Yet despite James’s enthusiastic efforts, it took over a hundred years for the two kingdoms to join as one state. Ironically, in view of contemporary events, it was the English Parliament that blocked the union. Scotland was regarded as poor, economically and culturally backward and a troublesome nuisance.
As power in England was gradually wrested from the monarchy and transferred to Parliament, the Scots became resentful that foreign politicians were deciding the choice of their king. When English politicians engineered the coup that replaced the Catholic James II with his Protestant elder daughter Mary and her Dutch husband, William of Orange, in 1689, most Scots acquiesced.
The majority Lowlanders spoke Scots, a language closely related to English; were Protestant; and had been alarmed by James’s attempts to re-Catholicize his kingdoms. But the Gaelic-speaking Highlanders were mainly Catholic and launched the first of several “Jacobite” rebellions aimed at restoring James.
When it became clear that the last Stuart monarch, Queen Anne, would die childless, the issue of succession became critical. The Scottish Parliament asserted its right to select Scotland’s next monarch. Fearing that a split of the monarchies might open a back door for French or Spanish invaders, the English offered the Scots full trading rights at home and abroad in return for political union. The Scottish Parliament voted to accept.
The United Kingdom was born in 1707, and Anne’s Protestant relative, the German George, prince-elector of Hanover (an ancestor of the current queen), took the throne. This hasty and pressured deal has led to the lingering belief among many Scots that they lost their independence through betrayal. “We were bought and sold for English gold,” as Robert Burns put it.
For the next 40 years, the new Union was threatened by Jacobite rebellions, energized by resentful Highlanders. The last was crushed in 1745, and the Union seemed secure. Meanwhile, the Highlands were ruthlessly “cleared” of people by their landlords to be restocked with more profitable sheep.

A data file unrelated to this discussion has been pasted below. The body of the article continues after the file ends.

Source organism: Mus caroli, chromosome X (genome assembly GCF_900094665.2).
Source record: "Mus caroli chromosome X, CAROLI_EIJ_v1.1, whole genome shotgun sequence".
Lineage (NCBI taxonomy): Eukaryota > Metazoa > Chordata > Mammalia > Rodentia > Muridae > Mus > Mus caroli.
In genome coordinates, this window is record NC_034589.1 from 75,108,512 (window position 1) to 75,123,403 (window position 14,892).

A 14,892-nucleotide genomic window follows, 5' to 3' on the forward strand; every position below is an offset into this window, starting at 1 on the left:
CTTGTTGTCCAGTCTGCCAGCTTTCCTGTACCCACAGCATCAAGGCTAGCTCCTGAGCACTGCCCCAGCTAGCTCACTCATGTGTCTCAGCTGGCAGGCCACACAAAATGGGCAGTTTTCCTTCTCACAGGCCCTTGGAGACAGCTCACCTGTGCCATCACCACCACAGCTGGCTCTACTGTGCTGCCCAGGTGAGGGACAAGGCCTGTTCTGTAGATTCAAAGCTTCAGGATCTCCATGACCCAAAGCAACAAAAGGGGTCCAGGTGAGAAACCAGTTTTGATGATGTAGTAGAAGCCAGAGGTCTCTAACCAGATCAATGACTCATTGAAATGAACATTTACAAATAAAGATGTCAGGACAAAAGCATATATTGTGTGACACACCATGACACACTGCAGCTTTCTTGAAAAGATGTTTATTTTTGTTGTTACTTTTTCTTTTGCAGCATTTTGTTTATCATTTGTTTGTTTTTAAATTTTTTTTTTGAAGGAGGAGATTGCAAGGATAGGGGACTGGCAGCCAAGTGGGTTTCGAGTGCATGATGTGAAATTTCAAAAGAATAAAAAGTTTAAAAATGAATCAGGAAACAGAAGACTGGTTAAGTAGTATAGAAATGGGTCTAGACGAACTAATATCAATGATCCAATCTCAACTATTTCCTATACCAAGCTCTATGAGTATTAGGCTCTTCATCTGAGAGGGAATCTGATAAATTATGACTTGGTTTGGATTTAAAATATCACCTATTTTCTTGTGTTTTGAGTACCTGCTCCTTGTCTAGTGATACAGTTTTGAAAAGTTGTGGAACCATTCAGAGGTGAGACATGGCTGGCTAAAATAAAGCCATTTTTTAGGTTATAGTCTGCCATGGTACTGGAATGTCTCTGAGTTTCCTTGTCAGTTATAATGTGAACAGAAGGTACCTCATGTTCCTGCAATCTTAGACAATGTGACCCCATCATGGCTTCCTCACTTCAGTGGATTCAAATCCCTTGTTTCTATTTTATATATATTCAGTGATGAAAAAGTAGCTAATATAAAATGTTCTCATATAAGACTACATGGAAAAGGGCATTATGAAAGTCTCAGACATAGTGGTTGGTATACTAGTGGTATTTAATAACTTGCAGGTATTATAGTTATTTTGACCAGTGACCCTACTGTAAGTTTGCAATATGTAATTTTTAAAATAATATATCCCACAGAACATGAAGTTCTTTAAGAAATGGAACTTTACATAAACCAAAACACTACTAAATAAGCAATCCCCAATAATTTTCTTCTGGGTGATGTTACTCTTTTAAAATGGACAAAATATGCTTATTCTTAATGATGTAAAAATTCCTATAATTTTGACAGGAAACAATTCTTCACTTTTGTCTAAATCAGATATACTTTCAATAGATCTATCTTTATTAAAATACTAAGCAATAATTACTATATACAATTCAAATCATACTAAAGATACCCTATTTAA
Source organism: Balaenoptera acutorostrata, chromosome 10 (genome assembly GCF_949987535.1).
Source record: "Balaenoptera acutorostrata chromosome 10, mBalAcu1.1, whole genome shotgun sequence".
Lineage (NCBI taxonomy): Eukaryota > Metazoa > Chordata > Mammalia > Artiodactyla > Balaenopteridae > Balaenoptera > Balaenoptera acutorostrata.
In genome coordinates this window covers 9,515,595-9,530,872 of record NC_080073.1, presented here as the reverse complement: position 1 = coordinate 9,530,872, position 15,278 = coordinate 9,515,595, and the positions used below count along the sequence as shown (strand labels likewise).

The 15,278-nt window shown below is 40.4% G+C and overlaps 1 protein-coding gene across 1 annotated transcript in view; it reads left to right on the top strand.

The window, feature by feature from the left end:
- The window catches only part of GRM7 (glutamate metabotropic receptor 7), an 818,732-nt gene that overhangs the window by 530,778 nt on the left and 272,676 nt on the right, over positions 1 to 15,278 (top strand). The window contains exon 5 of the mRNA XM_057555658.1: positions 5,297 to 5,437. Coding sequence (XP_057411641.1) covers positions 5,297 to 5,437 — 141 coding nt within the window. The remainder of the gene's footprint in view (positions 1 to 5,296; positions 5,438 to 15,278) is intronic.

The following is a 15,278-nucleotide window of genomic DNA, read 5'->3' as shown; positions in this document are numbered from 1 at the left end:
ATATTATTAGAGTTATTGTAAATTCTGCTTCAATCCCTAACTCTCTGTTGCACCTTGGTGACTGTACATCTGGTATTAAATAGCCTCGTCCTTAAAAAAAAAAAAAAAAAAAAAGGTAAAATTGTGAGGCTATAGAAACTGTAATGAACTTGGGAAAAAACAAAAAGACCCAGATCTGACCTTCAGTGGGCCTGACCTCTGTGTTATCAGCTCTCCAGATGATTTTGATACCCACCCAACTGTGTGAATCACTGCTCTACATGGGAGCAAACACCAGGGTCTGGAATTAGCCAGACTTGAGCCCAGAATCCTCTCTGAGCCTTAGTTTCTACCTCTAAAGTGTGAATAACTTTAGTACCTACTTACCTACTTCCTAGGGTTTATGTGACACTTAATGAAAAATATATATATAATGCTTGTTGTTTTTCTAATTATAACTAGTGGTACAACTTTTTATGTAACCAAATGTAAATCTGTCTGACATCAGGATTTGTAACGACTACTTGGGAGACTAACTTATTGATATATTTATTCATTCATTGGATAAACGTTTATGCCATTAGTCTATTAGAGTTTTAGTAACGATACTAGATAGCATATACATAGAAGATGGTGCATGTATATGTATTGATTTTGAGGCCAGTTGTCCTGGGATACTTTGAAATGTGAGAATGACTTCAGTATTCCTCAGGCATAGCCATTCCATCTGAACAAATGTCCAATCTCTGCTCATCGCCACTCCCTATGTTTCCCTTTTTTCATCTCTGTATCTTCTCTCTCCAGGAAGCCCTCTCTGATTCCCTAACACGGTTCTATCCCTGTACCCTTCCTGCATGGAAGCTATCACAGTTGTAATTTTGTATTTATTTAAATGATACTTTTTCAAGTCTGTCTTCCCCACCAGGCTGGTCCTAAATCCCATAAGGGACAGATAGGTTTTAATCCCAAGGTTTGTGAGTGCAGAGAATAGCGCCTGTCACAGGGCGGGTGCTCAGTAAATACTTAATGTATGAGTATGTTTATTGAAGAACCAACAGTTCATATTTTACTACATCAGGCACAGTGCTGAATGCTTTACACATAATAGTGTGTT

Yet when this cruel and unjust process was complete, something strange happened. A romanticized version of Highlands culture came to represent the very essence of Scottishness. Kilted Highland regiments swelled the British and colonial armies. Clan tartans were invented. Bagpipes droned as writers like Burns and Sir Walter Scott celebrated ancient traditions, turning the poverty and feuding of Highlands history into romantic folklore.
In a final irony, nobody embraced this more enthusiastically than the Hanoverian Queen Victoria and her German consort, Prince Albert, who helped design Balmoral Castle, that Scottish baronial folly where Queen Elizabeth spends her summer vacations, roaming the heather-clad hills and attending the Highland Games at Braemar.
Yet Elizabeth’s personal commitment to Scotland goes beyond mere cultural nostalgia, as Hennessy points out. “Her many visits to schools, hospitals and industrial sites are not Monarch of the Glen stuff at all. She also spends one week every summer in Holyroodhouse Palace, the ancient seat of the Scottish monarchs in Edinburgh, attending to official duties.”
So how might Scottish independence change the queen’s relationship to the kingdom? “It won’t,” says Professor Alan Boyle of the University of Edinburgh, a constitutional expert who has advised British Prime Minister David Cameron and the British Parliament on these matters, “unless Scotland becomes a republic, which is not currently proposed.”